(28 August 2014) Today, representatives of the region's Member States and United Nations experts meeting at the headquarters of the Economic Commission for Latin America and the Caribbean (ECLAC) in Santiago, Chile, advocated a strengthening of existing regional mechanisms for the implementation and accountability of the post-2015 development agenda.
The ECLAC Executive Secretary, Alicia Bárcena, opened the Meeting on the challenges of monitoring and accountability for the post-2015 development agenda in Latin America and the Caribbean, which will be held on Thursday and Friday for representatives of Member States, civil society and the private sector.
The opening also featured contributions from the Regional Director of the United Nations Development Programme (UNDP), Jessica Faieta, in her capacity as Chair of the United Nations Development Group for Latin America and the Caribbean (UNDG LAC); the Secretary-General's Special Adviser on Post-2015 Development Planning, Amina Mohammed; and Luis Fernando Llanos, from Peru's Ministry of Development and Social Inclusion, in his capacity as Chair of the Thirty-fifth session of ECLAC.
According to the Executive Secretary "The development agenda should have equal rights at its heart, as well as environmental sustainability and full employment. ECLAC is reaffirming that equality is the aim, structural change is the way and policy is the means".
Alicia Bárcena underlined "We think that there are mechanisms in the region that may be useful for accountability. At ECLAC, we have the subsidiary bodies in which Member States can discuss the content and follow-up to the post-2015 agenda. We should take advantage of our region's institutional architecture as much as possible".
ECLAC's subsidiary bodies include the Statistical Conference of the Americas, the Regional Conference on Women, the Caribbean Development and Cooperation Committee, the Committee on Population and Development, the Committee of High-level Governmental Experts, the Committee on Central American Economic Cooperation and the Regional Council for Planning.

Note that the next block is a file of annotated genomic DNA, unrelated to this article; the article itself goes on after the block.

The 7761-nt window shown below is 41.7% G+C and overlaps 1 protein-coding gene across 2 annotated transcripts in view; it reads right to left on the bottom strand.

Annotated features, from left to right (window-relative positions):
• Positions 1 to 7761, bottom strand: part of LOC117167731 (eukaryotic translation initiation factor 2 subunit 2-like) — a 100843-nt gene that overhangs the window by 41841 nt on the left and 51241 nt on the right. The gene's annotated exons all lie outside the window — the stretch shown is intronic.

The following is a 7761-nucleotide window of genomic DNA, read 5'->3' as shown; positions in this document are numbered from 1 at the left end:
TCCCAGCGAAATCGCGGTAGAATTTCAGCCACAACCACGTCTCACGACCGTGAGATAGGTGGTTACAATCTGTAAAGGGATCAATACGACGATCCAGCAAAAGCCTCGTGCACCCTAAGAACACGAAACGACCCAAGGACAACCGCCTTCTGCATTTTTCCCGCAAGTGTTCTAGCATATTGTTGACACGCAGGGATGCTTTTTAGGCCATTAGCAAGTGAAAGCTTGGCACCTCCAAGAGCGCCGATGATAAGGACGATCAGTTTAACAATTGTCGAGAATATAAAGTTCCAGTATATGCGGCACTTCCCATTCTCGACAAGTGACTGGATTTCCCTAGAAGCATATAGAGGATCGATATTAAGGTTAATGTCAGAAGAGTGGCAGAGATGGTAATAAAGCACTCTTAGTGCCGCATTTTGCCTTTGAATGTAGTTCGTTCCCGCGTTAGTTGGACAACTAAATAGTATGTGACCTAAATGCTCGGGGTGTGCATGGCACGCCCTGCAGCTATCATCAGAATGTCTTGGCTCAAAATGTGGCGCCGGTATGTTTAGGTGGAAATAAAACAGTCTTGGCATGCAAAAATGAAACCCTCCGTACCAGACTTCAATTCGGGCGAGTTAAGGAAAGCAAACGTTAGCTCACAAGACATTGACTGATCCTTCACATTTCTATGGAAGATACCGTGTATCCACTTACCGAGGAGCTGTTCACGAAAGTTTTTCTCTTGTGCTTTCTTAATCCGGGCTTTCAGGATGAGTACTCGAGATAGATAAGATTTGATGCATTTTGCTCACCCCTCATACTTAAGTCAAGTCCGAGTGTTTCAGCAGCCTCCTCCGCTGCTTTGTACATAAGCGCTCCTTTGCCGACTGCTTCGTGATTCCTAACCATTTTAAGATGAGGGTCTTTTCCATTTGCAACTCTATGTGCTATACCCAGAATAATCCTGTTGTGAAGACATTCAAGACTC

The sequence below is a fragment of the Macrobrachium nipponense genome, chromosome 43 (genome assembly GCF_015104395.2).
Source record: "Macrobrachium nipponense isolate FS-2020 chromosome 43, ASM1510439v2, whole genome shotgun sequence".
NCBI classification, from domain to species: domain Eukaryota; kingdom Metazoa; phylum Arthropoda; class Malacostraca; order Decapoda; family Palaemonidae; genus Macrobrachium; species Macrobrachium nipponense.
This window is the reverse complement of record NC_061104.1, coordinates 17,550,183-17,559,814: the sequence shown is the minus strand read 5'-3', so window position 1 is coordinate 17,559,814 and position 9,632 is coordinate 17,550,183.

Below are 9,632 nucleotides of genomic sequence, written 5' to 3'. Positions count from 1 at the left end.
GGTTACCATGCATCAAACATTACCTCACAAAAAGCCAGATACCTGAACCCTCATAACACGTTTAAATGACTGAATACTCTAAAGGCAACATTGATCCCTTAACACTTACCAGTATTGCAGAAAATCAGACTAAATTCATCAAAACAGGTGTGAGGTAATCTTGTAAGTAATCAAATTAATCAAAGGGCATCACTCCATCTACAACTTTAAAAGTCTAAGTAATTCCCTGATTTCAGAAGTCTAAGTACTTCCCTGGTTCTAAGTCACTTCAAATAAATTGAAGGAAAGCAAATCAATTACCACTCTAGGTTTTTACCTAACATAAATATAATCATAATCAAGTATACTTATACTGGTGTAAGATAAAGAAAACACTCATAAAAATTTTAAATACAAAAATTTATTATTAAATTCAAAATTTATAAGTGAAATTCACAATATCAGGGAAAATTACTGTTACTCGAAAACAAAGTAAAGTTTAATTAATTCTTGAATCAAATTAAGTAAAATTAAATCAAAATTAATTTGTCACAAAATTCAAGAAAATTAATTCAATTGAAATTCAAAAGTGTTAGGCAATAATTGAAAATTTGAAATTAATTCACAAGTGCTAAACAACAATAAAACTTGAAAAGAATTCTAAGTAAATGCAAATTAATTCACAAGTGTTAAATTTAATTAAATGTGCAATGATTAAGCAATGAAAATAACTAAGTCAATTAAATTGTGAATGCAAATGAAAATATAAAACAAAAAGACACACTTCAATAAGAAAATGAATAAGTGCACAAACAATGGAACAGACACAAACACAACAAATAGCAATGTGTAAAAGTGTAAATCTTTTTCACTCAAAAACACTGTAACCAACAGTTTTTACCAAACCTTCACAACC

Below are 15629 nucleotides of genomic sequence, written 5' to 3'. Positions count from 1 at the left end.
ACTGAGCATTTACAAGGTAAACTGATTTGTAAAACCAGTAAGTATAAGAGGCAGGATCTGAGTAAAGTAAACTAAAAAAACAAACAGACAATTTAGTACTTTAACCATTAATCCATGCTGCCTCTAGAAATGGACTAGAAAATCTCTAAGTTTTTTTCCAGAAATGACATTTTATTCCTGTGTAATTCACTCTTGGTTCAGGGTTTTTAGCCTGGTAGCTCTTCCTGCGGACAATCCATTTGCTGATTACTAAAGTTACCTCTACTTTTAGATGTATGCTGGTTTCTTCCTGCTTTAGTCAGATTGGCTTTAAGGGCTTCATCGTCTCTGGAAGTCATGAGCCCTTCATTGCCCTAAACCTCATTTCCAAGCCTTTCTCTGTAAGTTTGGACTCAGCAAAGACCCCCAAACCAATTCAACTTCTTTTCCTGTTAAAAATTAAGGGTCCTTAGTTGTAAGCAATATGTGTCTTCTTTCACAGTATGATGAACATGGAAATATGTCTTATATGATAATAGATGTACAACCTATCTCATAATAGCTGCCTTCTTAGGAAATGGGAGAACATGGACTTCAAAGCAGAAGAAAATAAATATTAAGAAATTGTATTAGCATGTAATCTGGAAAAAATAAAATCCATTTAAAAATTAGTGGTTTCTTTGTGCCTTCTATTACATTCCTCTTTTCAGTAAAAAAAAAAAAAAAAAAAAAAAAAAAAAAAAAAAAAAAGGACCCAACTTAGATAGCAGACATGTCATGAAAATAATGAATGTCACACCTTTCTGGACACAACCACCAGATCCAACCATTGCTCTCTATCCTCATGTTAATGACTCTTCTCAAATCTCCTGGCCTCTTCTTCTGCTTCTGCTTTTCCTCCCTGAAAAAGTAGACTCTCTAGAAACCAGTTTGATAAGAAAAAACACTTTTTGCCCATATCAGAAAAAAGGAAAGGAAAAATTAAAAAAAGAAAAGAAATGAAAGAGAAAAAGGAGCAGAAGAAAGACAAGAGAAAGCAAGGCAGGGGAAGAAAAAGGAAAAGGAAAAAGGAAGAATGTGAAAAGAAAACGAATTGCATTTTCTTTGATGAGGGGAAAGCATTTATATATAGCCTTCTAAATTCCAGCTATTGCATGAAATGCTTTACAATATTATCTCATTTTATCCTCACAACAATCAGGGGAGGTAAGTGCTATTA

Amina Mohammed reiterated that this meeting was in response to a request made in June by UN Secretary-General, Ban Ki-moon, to the five United Nations regional commissions to organize consultations on accountability in the post-2015 agenda. This must be approved by the United Nations General Assembly, and would begin to apply following the expiry of the time period for achieving the Millennium Development Goals (MDGs).
As part of the new agenda design, the Open Working Group on Sustainable Development Goals, which was set up in January 2013 with representatives appointed by Member States, completed its work in July and put forward 17 major focal points. The content and targets will be discussed by countries in a process that will last into next year.
Jessica Faieta emphasized that the implementation of MDGs showed that: global targets do not guarantee a closing of the gaps affecting the most vulnerable population groups; there is a need to build local capacities in accordance with each society's specific needs; and development agendas should not be based on piecemeal sectorial interventions, but rather on structural and multisectoral strategies, particularly at the national level.
Amina Mohammed, who took part via video link from Nigeria, stressed the challenge of implementing accountability mechanisms to monitor the fulfilment of a non-binding agenda, as well as the relevance of having robust and reliable statistical information systems to measure progress and demonstrate the inequalities that are sometimes hidden behind averages.
Luis Fernando Llanos, Director General of Follow-up and Evaluation of the Peruvian Ministry of Development and Social Inclusion, called on countries to get involved in the planning of this process and to set feasible targets aimed at reducing such inequalities within countries.